# Average True Range indicator

## What is the ATR indicator?

It was developed by J. Welles Wilder and was first mentioned in his book, New Concepts in Technical Analysis Systems (in 1978).

The true average range (ATR) indicator is a volatility indicator that measures how much the price of an asset has been moving over some time, and how volatile the asset has been. An expanding ATR indicates increased volatility in the market, with the range of each bar getting larger. A low ATR value indicates a series of periods with small ranges (quiet days). As shown in figure (1)

Figure 1

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## How ATR is Calculated?

ATR = (Previous ATR * (n - 1) + TR) / n

Where:

ATR = Average True Range

n = number of periods or bars

TR = True Range

Figure 2

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The True Range for today is the greatest of the following:

• Today's high minus today's low.
• The absolute value of today's high minus yesterday's close.
• The absolute value of today's low minus yesterday's close. as shown in figure (2)

## How to use ATR indicator?

ATR is very useful for determining take profit and stop loss. If you are a day trader, you should place your take profit around the ATR value and place your stop loss higher than the ATR value. ATR is based on the True Range, which uses absolute price changes, so ATR reflects volatility as an absolute level. In other words, ATR is not shown as a percentage of the current close.

## How to use ATR as a Day trader?

If your strategy triggers an entry signal but the today range exceeds the current ATR, this signal should be ignored. And whenever the price closes more than one ATR, it is a good time to take some profit.

## ATR as trailing stop.

ATR could be used as trailing stop by k * ATR (14) as k can be 2 or 3 based on the trader risk management plan. Closing a long position becomes a safe bet whenever the price closes more than one ATR because the stock is likely to enter a trading range or reverse direction at this point.

## Chandelier Exit indicator

Chandelier Exit (CE) is a volatility-based indicator identifying stop-loss exit points for long and short trading positions. It is based on the Average True Range (ATR) indicator. During lower volatility trading sessions, traders set small trailing stop losses. The possibility of a trend reversal is low during low volatility trading sessions. However, in higher volatility trading, traders set a larger trailing loss in order to protect themselves from choppy trading. Traders use Chandelier Exit as a trailing stop-loss and as a way of protecting themselves from losses resulting from trend reversals.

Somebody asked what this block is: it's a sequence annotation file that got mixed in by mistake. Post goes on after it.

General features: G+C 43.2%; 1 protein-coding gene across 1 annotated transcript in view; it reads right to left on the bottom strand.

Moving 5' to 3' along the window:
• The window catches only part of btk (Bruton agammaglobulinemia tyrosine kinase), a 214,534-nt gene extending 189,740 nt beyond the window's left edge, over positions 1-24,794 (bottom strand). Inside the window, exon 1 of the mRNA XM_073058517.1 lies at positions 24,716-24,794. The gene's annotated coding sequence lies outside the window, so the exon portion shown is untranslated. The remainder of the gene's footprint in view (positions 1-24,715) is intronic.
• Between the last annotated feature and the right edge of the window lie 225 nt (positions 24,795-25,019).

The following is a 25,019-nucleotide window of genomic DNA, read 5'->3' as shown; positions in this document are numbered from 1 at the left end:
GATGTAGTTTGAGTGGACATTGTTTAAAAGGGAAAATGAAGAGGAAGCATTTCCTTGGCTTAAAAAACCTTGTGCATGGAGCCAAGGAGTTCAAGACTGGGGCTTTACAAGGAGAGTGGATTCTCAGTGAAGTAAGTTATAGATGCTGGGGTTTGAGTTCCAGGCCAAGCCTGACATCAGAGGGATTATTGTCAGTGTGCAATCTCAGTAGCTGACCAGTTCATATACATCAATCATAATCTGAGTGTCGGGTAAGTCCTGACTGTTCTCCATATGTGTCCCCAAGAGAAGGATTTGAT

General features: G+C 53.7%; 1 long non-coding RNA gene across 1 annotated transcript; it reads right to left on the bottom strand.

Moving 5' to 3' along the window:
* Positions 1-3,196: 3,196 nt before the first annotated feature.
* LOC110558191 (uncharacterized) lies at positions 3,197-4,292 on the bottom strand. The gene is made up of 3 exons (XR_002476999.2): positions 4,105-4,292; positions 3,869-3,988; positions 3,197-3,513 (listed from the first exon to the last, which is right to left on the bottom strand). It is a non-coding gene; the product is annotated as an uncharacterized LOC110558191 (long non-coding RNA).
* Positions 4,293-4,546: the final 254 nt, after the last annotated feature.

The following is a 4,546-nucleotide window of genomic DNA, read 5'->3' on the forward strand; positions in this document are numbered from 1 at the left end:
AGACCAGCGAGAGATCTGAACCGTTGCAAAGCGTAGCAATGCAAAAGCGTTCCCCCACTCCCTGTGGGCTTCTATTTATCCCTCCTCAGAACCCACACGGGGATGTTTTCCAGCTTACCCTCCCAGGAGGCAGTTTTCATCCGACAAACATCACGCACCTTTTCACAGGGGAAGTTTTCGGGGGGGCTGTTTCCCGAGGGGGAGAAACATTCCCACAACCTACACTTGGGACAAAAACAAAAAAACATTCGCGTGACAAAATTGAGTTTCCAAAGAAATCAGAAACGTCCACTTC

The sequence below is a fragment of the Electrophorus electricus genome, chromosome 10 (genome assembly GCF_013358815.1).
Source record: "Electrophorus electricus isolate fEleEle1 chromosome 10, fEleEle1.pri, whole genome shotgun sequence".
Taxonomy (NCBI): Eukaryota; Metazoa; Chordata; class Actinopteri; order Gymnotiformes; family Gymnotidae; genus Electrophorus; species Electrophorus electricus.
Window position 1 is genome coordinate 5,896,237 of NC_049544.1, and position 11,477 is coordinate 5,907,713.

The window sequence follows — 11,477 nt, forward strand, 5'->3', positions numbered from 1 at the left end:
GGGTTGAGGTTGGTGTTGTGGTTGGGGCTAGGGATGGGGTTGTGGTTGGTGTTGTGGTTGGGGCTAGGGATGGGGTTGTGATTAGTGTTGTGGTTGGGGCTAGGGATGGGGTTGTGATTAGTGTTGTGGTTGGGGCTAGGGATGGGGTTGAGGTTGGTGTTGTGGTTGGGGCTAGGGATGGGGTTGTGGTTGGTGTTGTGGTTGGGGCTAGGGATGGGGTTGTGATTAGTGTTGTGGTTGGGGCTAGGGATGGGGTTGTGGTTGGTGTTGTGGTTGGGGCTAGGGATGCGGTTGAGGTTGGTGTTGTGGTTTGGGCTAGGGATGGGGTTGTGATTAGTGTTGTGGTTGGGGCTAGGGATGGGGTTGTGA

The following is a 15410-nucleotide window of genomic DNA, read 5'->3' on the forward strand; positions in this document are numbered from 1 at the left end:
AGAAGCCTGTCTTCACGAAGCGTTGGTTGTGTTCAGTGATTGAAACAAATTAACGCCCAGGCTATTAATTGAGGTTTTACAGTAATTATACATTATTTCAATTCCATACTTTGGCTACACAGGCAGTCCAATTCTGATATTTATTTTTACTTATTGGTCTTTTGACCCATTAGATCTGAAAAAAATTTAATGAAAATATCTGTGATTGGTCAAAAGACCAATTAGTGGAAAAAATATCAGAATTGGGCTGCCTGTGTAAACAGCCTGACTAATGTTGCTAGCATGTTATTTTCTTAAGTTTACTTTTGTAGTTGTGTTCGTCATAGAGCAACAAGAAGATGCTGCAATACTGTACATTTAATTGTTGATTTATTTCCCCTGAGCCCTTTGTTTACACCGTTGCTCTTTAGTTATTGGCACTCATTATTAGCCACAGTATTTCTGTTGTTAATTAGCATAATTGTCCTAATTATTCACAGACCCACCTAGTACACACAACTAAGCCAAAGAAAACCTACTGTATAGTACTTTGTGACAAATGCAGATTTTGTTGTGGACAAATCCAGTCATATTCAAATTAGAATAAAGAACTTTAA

The formulas for the two lines are as follows:

Chandelier Exit Long: n-day Highest High – ATR (n) x Multiplier

Chandelier Exit Short: n-day Lowest Low + ATR (n) x Multiplier

Charles Le Beau recommended setting an input period of 22 and a multiple of 3 times the Average True Range, as shown in figure (3)

Figure 3

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### Long Positions

During long positions, Chandelier Exit indicator will move below prices, but sometimes, during low volatility, sideways could lead to some false exits, as shown in figure (4).

Figure 4

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### Short Positions

During short positions, Chandelier Exit indicator will move above prices, but sometimes, during low volatility, sideways could lead to some false exits, as shown in figure (5).

Figure 5

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## Limitations of the Average True Range (ATR).

1. ATR is a subjective measure; there is no single ATR value that will tell you with any certainty that a trend is about to reverse or not. Instead, ATR readings should always be compared against earlier readings to get a feel of a trend's strength or weakness.
2. ATR only measures volatility and not the direction of an asset's price.

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